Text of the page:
This has the benefit of reducing the tax you pay so that you can add more money to your savings and help your super grow faster.
Ralph earns a salary of $60,000 per year. His employer also pays SG of $6,000 into his super account.
Ralph wants to reduce taxes and build up his savings. So he arranges to reduce his cash salary by $5,000, and his employer will pay this amount to super.
|2021/22 tax rates used||Current package||Revised package|
|Tax payable (including 2% Medicare Levy, low income offset, and low and middle income tax offset)||$9,567||$7,767|
|Net cash salary||$50,433||$47,233|
|Employer super (10%)||$6,000||$6,000|
|Plus: additional employer super (salary sacrifice)||Nil||$5,000|
|Less: tax on super (15%)||$900||$1,650|
|Net super contribution||$5,100||$9,350|
|Total after-tax value to Ralph (cash plus net super)||$55,533||$56,583|
By reducing his salary and asking his employer to make the extra contributions to super, Ralph receives an extra $1,050 a year in value.
Check that your employer does not contribute more than $27,500 to your super this financial year (including the amounts you salary sacrifice), or you will create an excess (unless you can apply unused concessional contributions cap from a previous financial year). Sometimes other amounts count towards these limits, so always get tax or financial planning advice.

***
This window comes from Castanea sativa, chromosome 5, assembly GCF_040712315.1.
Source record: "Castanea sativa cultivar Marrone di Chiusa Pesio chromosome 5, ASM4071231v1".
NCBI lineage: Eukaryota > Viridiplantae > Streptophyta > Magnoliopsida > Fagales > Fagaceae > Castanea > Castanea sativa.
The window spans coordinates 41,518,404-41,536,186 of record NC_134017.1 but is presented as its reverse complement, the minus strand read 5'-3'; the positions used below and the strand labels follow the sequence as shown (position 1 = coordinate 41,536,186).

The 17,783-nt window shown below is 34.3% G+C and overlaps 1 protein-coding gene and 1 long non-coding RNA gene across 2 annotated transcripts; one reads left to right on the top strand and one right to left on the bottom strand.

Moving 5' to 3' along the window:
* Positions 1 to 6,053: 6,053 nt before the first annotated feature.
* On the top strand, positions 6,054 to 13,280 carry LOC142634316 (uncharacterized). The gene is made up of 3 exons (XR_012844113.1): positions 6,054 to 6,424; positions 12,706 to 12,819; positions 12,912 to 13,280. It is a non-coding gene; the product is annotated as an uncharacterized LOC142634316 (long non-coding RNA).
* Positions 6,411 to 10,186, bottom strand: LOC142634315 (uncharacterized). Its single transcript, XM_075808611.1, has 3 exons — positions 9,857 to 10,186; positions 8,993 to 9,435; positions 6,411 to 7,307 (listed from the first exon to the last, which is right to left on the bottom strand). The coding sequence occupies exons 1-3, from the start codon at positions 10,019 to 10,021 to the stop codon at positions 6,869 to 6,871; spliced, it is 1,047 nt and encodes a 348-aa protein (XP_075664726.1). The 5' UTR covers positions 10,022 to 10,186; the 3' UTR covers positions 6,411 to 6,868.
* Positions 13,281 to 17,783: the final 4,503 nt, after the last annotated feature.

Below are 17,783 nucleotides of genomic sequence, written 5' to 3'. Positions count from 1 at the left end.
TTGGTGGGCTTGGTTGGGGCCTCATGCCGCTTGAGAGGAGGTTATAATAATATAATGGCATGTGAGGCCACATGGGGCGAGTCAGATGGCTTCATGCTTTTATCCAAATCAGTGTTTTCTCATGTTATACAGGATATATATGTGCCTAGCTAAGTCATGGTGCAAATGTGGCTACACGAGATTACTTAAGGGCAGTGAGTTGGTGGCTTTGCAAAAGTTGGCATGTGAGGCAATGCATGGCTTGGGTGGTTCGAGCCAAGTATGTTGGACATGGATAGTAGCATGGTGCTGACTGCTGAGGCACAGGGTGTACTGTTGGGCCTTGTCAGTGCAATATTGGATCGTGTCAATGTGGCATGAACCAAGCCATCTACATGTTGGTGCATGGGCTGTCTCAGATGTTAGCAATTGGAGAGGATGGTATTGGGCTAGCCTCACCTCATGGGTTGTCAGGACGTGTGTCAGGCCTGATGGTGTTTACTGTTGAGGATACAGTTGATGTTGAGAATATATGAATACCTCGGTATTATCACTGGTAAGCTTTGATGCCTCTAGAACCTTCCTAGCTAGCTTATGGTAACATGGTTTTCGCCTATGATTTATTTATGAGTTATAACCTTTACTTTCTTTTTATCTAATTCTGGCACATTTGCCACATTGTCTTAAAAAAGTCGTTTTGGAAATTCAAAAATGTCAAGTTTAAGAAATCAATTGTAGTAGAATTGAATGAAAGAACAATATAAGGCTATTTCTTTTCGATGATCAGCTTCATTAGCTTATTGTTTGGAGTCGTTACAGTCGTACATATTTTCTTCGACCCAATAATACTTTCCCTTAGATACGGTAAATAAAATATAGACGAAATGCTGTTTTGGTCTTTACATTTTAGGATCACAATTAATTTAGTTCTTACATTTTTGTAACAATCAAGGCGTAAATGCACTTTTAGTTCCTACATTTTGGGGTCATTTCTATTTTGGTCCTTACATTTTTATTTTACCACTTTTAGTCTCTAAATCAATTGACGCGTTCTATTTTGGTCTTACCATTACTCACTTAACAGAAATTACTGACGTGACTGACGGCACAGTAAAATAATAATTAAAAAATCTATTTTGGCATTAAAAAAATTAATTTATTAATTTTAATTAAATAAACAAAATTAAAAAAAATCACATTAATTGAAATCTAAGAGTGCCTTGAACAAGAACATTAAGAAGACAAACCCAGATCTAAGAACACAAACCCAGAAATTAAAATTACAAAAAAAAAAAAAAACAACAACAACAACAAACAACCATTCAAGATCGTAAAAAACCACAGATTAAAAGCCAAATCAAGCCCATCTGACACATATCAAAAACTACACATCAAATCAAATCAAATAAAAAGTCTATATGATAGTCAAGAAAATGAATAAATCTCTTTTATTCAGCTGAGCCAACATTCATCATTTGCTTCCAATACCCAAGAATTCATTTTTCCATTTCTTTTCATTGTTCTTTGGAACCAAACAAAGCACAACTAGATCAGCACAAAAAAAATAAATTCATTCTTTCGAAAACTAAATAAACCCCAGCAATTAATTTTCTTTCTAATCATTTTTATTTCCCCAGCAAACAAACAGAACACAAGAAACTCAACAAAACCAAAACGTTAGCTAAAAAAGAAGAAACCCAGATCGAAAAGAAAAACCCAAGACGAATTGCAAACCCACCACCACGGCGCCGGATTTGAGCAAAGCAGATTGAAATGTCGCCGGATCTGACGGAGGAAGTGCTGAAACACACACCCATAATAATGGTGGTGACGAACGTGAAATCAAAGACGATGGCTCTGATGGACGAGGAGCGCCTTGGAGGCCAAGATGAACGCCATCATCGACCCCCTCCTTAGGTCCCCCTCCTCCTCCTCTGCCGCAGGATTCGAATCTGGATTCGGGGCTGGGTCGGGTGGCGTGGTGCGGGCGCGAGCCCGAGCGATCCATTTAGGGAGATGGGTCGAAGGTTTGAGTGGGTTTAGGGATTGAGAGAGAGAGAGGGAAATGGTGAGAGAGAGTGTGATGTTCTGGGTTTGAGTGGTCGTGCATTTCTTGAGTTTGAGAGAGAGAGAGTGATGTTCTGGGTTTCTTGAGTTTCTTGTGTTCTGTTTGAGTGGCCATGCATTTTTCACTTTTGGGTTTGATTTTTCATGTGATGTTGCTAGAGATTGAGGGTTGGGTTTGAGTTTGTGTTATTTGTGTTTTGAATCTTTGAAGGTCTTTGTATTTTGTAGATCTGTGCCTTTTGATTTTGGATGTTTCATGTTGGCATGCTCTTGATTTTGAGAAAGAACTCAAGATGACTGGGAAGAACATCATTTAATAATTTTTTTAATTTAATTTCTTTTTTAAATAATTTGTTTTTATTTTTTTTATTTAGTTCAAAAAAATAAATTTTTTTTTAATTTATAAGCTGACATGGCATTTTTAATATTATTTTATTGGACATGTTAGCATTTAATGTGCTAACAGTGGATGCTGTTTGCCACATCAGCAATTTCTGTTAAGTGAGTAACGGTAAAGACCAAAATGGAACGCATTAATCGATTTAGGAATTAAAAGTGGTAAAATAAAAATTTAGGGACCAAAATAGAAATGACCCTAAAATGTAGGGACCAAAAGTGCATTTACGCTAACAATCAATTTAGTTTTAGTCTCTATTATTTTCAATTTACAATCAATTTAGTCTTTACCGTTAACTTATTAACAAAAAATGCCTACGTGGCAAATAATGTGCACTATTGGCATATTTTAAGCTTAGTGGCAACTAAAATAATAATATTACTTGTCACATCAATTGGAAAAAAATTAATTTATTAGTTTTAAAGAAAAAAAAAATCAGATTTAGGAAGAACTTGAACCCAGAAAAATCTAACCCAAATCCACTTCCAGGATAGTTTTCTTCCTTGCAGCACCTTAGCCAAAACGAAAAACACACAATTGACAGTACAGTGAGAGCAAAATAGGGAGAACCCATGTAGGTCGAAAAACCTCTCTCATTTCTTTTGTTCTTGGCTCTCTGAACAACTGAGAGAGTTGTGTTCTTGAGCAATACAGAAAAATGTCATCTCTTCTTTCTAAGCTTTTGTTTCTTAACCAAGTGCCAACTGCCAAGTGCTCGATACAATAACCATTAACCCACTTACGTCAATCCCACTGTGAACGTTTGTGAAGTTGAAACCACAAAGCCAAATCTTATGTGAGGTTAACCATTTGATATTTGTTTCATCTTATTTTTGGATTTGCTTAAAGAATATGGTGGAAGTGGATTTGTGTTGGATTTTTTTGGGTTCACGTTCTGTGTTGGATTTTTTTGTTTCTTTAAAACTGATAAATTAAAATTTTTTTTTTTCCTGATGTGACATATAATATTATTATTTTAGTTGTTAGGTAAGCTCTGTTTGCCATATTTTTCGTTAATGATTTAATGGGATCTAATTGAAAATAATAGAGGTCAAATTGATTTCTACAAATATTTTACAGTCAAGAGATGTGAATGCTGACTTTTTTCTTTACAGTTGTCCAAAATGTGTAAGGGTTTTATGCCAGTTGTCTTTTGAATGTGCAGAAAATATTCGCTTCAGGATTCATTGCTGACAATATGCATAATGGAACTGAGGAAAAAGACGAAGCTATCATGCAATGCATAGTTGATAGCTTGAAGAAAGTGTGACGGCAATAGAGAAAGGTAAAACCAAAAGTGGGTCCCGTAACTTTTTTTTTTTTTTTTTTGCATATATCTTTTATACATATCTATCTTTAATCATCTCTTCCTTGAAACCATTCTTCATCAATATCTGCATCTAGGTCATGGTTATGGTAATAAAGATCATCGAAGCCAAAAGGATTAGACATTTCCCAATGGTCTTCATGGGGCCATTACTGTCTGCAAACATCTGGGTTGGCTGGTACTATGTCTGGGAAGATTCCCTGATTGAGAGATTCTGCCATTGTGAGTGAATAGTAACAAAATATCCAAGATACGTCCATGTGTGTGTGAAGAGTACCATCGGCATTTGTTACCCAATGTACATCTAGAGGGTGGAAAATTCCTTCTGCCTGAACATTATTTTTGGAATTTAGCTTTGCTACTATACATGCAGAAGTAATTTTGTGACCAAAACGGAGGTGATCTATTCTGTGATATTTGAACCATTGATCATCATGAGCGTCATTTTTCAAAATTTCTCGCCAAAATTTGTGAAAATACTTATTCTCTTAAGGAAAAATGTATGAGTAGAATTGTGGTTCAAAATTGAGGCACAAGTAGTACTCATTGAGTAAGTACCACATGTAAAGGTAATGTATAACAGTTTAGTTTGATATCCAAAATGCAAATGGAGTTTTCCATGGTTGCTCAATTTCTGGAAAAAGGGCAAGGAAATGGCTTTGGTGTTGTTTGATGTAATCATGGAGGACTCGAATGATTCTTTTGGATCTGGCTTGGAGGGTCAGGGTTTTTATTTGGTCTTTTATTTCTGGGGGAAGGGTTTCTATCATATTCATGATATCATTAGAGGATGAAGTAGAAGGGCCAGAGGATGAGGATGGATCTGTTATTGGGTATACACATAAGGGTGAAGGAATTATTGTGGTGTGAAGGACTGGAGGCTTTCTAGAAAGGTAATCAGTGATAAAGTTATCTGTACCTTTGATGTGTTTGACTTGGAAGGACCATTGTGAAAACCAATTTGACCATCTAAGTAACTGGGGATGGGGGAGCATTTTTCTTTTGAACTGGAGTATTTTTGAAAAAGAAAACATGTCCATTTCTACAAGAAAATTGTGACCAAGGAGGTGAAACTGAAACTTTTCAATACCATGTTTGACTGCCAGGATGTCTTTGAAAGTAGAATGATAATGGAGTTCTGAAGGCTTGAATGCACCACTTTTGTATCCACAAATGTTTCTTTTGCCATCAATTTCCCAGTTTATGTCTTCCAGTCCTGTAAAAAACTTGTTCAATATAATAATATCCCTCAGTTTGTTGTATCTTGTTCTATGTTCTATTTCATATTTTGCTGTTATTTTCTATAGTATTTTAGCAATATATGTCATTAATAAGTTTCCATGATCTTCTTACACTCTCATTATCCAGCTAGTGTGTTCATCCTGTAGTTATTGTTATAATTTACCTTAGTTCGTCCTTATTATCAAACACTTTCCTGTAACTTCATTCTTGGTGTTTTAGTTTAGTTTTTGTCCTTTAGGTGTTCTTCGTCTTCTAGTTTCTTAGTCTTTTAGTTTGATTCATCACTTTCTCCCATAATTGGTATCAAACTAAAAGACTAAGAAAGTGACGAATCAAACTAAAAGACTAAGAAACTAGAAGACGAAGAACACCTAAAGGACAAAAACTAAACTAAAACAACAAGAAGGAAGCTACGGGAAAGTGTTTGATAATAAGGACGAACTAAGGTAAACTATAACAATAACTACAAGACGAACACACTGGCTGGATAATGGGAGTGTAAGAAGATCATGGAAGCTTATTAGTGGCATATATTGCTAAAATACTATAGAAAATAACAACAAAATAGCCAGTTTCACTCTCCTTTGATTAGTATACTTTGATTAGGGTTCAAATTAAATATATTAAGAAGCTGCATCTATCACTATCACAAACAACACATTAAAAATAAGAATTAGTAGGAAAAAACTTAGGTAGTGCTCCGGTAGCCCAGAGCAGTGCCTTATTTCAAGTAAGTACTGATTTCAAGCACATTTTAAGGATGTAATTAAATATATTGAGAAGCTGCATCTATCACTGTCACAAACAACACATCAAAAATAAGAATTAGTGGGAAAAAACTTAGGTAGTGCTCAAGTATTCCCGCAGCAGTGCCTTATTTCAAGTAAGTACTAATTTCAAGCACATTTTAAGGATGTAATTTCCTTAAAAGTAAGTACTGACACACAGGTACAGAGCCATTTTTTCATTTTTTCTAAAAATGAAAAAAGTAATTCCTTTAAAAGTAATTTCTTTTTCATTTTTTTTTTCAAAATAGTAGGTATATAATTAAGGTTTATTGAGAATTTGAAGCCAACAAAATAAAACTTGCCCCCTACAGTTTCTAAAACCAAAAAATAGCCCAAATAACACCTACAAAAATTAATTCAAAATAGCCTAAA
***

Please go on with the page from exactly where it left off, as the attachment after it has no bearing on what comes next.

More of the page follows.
If your spouse does not work full-time and has not had the opportunity to accumulate much in super, you have an opportunity to boost his/her super by making contributions, and you could save some tax as well.
If your spouse’s income is less than $37,000, you can claim an 18% tax offset on the first $3,000 of contributions that you make to his/her account. A smaller offset is available if your spouse’s income is over $37,000, and no offset is allowed once his/her income reaches $40,000.
Hilda earns $25,000 a year from some part-time work. Her husband Jorgan puts $3,000 into her super account.
Jorgan can claim a tax offset of $3,000 x 18% = $540. This reduces his tax by $540.
Six other tax planning tips before 30 June